Negotiating Skills: Exchange is Fair Bargain
Every negotiation, no matter how short in duration, or apparently minor in significance, benefits from each party spending some time in preparation and decision-making before the actual face-to-face process starts.
If we were to go to a weekend ‘market’ stall, few people would expect to do much prior thinking or preparation for a simple negotiation for something that has caught their eye when casually browsing (and only if the trader will accept ‘the right price for it’). In fact, in these circumstances, you may not care too much about whether or not a deal is struck and just want to enjoy watching the negotiation take its course. However, if you really want the item, lack of prior thought can put you at a considerable disadvantage if you aren’t an ‘expert’ negotiator and haven’t got a clear strategy in mind (after all, the trader is probably used to haggling with amateur negotiators regularly!).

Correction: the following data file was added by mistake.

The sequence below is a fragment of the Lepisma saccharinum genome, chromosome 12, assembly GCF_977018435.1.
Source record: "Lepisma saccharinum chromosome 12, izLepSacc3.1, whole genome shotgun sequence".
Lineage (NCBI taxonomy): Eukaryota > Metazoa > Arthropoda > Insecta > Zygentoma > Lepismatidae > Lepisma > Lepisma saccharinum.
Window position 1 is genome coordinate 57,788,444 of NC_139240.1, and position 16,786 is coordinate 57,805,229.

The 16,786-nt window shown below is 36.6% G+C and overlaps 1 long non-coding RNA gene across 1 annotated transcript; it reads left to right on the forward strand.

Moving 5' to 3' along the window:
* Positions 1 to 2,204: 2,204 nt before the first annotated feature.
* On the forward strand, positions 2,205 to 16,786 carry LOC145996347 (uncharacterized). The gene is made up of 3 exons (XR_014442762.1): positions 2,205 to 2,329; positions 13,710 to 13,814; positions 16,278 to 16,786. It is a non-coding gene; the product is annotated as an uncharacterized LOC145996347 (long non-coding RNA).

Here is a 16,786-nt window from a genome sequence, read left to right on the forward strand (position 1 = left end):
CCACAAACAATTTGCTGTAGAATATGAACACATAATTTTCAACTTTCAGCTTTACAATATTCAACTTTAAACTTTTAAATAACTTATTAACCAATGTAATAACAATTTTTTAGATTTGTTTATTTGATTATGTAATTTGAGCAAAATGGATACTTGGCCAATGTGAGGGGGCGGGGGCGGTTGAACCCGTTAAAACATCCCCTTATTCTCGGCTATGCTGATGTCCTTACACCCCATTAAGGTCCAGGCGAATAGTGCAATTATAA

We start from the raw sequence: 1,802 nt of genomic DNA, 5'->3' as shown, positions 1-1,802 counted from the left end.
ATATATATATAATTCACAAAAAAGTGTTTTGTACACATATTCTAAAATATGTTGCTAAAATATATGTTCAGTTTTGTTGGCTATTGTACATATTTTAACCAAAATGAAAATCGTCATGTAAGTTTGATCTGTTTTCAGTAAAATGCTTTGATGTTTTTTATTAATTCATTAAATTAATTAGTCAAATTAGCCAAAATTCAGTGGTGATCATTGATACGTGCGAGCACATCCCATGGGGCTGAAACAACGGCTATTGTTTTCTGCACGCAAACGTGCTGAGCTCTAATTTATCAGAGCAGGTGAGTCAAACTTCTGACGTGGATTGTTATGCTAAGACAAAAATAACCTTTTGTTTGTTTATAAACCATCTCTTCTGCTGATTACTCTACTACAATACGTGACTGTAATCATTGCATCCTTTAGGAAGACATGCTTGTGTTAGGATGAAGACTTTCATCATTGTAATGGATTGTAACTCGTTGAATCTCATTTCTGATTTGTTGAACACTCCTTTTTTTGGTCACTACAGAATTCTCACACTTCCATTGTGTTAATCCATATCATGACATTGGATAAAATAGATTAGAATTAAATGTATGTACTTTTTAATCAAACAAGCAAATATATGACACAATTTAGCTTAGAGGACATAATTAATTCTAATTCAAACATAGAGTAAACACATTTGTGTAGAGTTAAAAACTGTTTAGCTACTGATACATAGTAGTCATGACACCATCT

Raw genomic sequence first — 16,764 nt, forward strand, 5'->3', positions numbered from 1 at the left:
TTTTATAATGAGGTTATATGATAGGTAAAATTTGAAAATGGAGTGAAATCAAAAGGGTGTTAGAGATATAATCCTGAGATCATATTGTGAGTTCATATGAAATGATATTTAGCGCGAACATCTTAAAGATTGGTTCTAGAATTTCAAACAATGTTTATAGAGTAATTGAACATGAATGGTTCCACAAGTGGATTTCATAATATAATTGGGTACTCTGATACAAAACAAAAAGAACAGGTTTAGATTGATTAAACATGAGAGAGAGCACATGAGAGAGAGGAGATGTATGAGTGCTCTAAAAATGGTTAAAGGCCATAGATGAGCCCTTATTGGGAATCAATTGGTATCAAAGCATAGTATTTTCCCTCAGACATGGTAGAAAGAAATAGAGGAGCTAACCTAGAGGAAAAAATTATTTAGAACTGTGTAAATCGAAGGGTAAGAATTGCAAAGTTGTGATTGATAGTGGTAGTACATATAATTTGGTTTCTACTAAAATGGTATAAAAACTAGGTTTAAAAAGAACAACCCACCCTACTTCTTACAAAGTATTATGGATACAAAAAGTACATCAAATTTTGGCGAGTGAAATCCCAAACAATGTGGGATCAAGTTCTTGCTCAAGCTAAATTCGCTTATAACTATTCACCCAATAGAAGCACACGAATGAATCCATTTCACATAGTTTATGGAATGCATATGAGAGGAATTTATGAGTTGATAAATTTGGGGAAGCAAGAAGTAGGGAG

This seemingly trivial example merely illustrates that some prior clarity about what we really want is always a good idea if the outcome matters to us enough. Hence, in an important negotiation, we should give ourselves the time to reflect and ideally write down the outcomes or goals that we are realistically seeking. Writing down our negotiation goals achieves two things:
- It frames our goals in a succinct and tangible way.
- It affords the explicit opportunity to review the realism of what we are seeking and how we might go about getting it.
The second of these outcomes of being clear and realistic about our negotiating goals (and ideally committing them to paper) is extremely important as it starts to suggest:
- What we must achieve – or what you must absolutely attain as a minimum if any kind of deal is to be agreed by you.
- What we should achieve – or what you’d like to achieve if you possibly can but there may be some trading flexibility.
- What is nice to achieve – optional extras that would be welcome if you are fortunate or skilled enough to get them at no cost to your “must” or “should” items. In some cases these may even be offered up as negotiation “loss-leaders”.
And once we get into the actual negotiation, it is important to present our case in an entirely clear, calm and collected way – something that will be much easier because we have prepared so well.
The featured video clip is drawn from the ReadyToManage, Rapid Skill Builder Negotiating Skills Video Vignette Set.